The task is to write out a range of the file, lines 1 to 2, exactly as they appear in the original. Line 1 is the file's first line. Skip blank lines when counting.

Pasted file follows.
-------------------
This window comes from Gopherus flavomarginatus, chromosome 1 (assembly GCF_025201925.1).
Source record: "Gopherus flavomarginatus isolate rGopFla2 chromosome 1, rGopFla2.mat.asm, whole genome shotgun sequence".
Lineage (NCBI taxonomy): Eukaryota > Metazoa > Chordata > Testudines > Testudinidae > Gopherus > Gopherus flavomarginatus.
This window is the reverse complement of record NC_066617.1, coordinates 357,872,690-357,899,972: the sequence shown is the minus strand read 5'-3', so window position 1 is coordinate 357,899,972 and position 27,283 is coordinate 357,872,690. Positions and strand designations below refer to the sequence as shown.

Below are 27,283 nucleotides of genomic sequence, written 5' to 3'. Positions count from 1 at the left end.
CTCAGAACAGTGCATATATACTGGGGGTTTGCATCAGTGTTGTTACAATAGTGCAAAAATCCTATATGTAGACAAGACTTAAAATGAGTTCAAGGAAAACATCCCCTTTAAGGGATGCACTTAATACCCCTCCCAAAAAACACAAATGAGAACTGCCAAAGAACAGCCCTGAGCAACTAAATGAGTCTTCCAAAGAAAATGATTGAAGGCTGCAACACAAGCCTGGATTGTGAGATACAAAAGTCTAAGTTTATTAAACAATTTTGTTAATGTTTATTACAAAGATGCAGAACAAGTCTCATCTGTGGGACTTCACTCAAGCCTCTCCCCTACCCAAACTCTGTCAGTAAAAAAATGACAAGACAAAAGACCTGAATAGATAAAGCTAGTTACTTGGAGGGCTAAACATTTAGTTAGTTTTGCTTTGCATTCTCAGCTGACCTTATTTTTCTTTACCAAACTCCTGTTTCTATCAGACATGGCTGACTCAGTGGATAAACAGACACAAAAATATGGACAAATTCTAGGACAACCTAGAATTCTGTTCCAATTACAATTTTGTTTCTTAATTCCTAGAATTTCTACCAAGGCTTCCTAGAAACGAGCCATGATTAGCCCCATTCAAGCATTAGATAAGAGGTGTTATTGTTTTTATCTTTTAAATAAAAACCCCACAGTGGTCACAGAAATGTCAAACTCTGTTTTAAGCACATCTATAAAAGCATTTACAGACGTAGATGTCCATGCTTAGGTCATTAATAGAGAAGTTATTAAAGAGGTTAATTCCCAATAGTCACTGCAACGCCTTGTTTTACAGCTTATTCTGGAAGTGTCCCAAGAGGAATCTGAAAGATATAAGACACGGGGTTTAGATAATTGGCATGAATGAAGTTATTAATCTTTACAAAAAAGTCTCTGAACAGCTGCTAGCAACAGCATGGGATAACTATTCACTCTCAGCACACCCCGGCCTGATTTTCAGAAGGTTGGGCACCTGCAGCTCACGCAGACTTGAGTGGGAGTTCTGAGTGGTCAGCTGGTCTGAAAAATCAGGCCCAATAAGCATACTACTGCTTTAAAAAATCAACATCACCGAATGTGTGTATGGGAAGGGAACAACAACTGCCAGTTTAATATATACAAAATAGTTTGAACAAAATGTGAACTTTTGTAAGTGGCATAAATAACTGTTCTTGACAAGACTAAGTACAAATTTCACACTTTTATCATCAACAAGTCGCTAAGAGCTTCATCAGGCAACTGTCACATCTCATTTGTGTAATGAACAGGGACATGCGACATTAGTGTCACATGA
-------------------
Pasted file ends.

This window comes from Gopherus flavomarginatus, chromosome 1 (assembly GCF_025201925.1).
Source record: "Gopherus flavomarginatus isolate rGopFla2 chromosome 1, rGopFla2.mat.asm, whole genome shotgun sequence".